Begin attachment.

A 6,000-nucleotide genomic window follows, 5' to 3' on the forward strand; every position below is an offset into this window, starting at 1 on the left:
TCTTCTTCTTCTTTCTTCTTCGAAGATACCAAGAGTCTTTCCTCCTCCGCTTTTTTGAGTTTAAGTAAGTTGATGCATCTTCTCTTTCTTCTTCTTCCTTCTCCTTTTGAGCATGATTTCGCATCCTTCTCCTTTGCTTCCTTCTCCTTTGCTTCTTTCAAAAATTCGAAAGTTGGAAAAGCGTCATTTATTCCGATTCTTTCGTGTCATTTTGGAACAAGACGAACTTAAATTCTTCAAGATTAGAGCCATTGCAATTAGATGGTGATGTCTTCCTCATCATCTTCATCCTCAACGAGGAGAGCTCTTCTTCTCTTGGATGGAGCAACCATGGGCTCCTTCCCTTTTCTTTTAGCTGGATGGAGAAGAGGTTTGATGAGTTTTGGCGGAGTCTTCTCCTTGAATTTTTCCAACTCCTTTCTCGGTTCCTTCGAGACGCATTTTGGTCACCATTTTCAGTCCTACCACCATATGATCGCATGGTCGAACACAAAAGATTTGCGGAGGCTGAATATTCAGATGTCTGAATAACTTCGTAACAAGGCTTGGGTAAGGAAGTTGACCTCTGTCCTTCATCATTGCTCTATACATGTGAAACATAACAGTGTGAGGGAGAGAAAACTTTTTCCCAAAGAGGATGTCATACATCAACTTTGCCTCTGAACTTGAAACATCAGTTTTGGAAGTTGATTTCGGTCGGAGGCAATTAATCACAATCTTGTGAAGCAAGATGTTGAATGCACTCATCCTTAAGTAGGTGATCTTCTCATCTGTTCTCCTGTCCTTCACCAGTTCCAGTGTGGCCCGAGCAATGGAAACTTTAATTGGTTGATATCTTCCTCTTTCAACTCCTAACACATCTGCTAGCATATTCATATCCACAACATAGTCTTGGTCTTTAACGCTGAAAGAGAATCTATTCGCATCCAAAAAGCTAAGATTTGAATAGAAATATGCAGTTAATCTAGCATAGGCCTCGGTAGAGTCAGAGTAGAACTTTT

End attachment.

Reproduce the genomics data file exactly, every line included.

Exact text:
A 6,000-nucleotide genomic window follows, 5' to 3' on the forward strand; every position below is an offset into this window, starting at 1 on the left:
TCTTCTTCTTCTTTCTTCTTCGAAGATACCAAGAGTCTTTCCTCCTCCGCTTTTTTGAGTTTAAGTAAGTTGATGCATCTTCTCTTTCTTCTTCTTCCTTCTCCTTTTGAGCATGATTTCGCATCCTTCTCCTTTGCTTCCTTCTCCTTTGCTTCTTTCAAAAATTCGAAAGTTGGAAAAGCGTCATTTATTCCGATTCTTTCGTGTCATTTTGGAACAAGACGAACTTAAATTCTTCAAGATTAGAGCCATTGCAATTAGATGGTGATGTCTTCCTCATCATCTTCATCCTCAACGAGGAGAGCTCTTCTTCTCTTGGATGGAGCAACCATGGGCTCCTTCCCTTTTCTTTTAGCTGGATGGAGAAGAGGTTTGATGAGTTTTGGCGGAGTCTTCTCCTTGAATTTTTCCAACTCCTTTCTCGGTTCCTTCGAGACGCATTTTGGTCACCATTTTCAGTCCTACCACCATATGATCGCATGGTCGAACACAAAAGATTTGCGGAGGCTGAATATTCAGATGTCTGAATAACTTCGTAACAAGGCTTGGGTAAGGAAGTTGACCTCTGTCCTTCATCATTGCTCTATACATGTGAAACATAACAGTGTGAGGGAGAGAAAACTTTTTCCCAAAGAGGATGTCATACATCAACTTTGCCTCTGAACTTGAAACATCAGTTTTGGAAGTTGATTTCGGTCGGAGGCAATTAATCACAATCTTGTGAAGCAAGATGTTGAATGCACTCATCCTTAAGTAGGTGATCTTCTCATCTGTTCTCCTGTCCTTCACCAGTTCCAGTGTGGCCCGAGCAATGGAAACTTTAATTGGTTGATATCTTCCTCTTTCAACTCCTAACACATCTGCTAGCATATTCATATCCACAACATAGTCTTGGTCTTTAACGCTGAAAGAGAATCTATTCGCATCCAAAAAGCTAAGATTTGAATAGAAATATGCAGTTAATCTAGCATAGGCCTCGGTAGAGTCAGAGTAGAACTTTT